When an unauthorised decision can be ratified

Although the body corporate legislation sets out how certain decisions can be made, sometimes a decision will be made that does not comply with the legislation. For example, if a committee has a spending limit of $5,000, what happens if the committee authorises expenditure for $12,000? Clearly, that is unlawful, because it should have been decided by a body corporate at a general meeting, and because the expenditure was over $10,000 there should have been two quotes.


However, the body corporate can decide to ratify this expenditure. Ratification is when a body corporate authorises what would have otherwise been an unauthorised decision. Legislation does not govern ratification: it falls to centuries of judge-made common law. So what are the requirements for a body corporate to ratify an unlawful committee decision? There are generally five requirements:


1. the committee must have purported to act for the body corporate in making the decision;


2. the body corporate must have been in existence;


3. the body corporate must have been legally capable of doing the act;


4. the body corporate, at the time of ratification, must have full knowledge of all material facts and circumstances relating to the committee’s act; and


5. ratification must be effected within a reasonable time.


The first requirement means the committee must have acted on behalf of the body corporate when making the decision. An example would be hiring a gardener to look after the common property. An example that would not satisfy this element is if a committee member approached a gardener without letting them know that the gardener would be working for the body corporate.

The second requirement is not really relevant to a body corporate, as a body corporate must of course exist first. This is because the law of ratification is old and can apply in many contexts, such as corporations law.


The third requirement is important. A body corporate can only ratify a committee’s unlawful decision if the body corporate could have lawfully made that decision. Assume the committee spent $12,000 on a gardener, then sought to have that ratified at a general meeting. The committee puts up one quote. Can the body corporate ratify this? Absolutely not: as the expenditure is over $10,000, there must be at least two quotes. The motion would be invalid, so the body corporate cannot ratify it. A solution would be for the committee to present two quotes.


This is an incredibly important point. It may be that the body corporate does not ratify an action, and the body corporate has no obligation to ratify. What happens to the committee? In that case, the committee will have acted unlawfully. If the committee caused the body corporate to expend money and it was not ratified, then the body corporate can sue the committee. Committee members who act unlawfully can be sued to recover any money spent by them and they should expect to be sued in these situations.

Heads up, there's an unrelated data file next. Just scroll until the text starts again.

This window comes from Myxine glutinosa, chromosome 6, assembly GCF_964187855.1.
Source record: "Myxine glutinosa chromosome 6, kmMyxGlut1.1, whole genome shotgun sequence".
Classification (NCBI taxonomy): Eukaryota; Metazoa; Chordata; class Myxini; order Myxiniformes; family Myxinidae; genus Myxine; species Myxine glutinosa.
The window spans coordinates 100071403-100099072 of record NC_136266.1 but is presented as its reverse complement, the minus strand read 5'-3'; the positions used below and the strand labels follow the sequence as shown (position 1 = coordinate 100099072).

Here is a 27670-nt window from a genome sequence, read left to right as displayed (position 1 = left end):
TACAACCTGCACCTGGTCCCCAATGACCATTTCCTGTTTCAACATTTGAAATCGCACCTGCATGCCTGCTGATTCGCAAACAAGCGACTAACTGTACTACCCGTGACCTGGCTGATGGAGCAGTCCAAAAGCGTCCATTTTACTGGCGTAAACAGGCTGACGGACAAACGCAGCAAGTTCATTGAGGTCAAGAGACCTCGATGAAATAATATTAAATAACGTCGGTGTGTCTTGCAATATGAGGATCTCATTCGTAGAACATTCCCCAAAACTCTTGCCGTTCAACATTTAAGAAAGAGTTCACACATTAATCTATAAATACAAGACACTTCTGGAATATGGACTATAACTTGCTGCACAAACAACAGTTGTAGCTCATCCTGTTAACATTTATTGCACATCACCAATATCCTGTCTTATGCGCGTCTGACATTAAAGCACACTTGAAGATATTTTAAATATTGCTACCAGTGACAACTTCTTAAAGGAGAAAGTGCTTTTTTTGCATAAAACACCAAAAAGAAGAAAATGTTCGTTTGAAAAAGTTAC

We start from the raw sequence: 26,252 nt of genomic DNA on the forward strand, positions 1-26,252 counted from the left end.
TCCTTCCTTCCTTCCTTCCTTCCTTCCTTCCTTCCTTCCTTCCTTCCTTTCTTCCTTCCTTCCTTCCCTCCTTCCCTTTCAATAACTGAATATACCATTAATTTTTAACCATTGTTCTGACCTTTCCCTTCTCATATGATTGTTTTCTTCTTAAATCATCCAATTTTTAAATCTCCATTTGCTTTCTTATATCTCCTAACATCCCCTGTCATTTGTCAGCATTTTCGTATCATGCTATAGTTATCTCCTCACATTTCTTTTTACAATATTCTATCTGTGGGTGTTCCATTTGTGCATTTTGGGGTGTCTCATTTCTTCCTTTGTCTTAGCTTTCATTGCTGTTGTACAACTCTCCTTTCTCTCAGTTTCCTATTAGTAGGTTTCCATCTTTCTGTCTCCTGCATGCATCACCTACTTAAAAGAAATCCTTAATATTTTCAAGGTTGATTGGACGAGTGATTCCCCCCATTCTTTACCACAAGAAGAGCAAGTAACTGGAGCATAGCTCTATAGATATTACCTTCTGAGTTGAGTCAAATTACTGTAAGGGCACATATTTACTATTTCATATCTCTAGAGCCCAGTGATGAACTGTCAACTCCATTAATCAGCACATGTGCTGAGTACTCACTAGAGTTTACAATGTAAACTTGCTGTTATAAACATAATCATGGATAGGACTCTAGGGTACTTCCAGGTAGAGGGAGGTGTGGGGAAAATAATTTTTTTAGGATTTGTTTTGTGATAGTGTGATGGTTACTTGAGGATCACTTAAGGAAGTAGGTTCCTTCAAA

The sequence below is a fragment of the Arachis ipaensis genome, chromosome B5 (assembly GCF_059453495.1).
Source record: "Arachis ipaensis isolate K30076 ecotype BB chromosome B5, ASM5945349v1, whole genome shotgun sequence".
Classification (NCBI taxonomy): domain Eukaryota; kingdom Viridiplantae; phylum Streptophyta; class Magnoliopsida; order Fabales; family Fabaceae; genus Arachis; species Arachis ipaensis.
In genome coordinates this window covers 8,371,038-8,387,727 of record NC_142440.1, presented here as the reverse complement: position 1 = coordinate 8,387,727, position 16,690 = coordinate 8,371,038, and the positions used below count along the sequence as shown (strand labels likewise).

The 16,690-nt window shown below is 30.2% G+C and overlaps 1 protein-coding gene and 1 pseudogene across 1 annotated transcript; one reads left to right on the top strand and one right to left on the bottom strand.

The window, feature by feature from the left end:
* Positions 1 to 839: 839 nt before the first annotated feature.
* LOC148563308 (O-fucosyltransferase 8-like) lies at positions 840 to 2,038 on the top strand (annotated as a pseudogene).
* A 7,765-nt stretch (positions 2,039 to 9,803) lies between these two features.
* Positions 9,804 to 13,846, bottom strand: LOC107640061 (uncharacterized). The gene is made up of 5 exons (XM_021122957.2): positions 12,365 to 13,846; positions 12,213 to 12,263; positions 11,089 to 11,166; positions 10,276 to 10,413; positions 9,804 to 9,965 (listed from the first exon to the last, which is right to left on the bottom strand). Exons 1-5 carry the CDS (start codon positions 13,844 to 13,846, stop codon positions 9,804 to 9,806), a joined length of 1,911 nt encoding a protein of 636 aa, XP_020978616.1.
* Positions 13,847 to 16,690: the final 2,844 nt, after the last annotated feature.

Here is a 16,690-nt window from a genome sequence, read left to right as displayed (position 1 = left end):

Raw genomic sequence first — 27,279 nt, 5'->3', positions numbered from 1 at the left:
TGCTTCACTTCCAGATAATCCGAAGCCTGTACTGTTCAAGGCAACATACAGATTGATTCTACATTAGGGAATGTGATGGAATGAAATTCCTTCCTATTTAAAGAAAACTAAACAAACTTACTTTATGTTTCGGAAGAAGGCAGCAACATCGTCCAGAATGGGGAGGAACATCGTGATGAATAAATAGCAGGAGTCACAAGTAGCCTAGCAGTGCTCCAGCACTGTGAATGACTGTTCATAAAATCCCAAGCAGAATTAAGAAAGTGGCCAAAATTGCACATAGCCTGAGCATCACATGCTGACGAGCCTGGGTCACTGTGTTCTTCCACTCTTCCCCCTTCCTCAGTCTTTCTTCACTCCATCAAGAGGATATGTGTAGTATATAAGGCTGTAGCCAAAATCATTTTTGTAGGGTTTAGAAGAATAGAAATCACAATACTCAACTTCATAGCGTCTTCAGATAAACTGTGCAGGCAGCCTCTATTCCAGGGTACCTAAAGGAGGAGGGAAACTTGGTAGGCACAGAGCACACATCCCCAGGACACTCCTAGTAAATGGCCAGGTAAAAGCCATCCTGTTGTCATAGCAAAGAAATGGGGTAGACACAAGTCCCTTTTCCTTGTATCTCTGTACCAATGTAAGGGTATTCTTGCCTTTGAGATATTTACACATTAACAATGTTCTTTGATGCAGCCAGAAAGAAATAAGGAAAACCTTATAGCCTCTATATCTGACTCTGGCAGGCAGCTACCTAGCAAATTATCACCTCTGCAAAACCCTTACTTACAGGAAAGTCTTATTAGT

The fourth requirement is that the body corporate have all knowledge of all material facts and circumstances. For example, it is insufficient for the committee to tell the body corporate that a gardener will be appointed to mow the common property. When did this occur? How much was it for? When will the gardener do the work? Why did the committee take this action? What are the full terms of the agreement? Everything must be made known. The committee cannot hide any embarrassing information.


The fifth requirement is that ratification, if sought, be done within a reasonable time. We have had matters where a committee member has had effective control of the scheme and used body corporate funds to enrich themselves when the committee had no power to do so. This only came out five to ten years after the fact. When the other lot owners found out and tried to recover this, the committee member sought to ratify their conduct. This was not brought within a reasonable time, as it was clear that the committee member had no intention of ever asking for the body corporate’s authorisation.


Committees should always act within the body corporate legislation. If it does not, the body corporate has no obligation to ratify the committee’s conduct. This means the committee may be personally liable for any expenditure they incur without authorisation. “Seeking forgiveness” instead of permission is dangerous for a committee. Body corporate laws are not lax: they are strict.




This article is intended as general information only and should not be relied upon as legal advice. For specific legal advice please contact us here.

BRISBANE 

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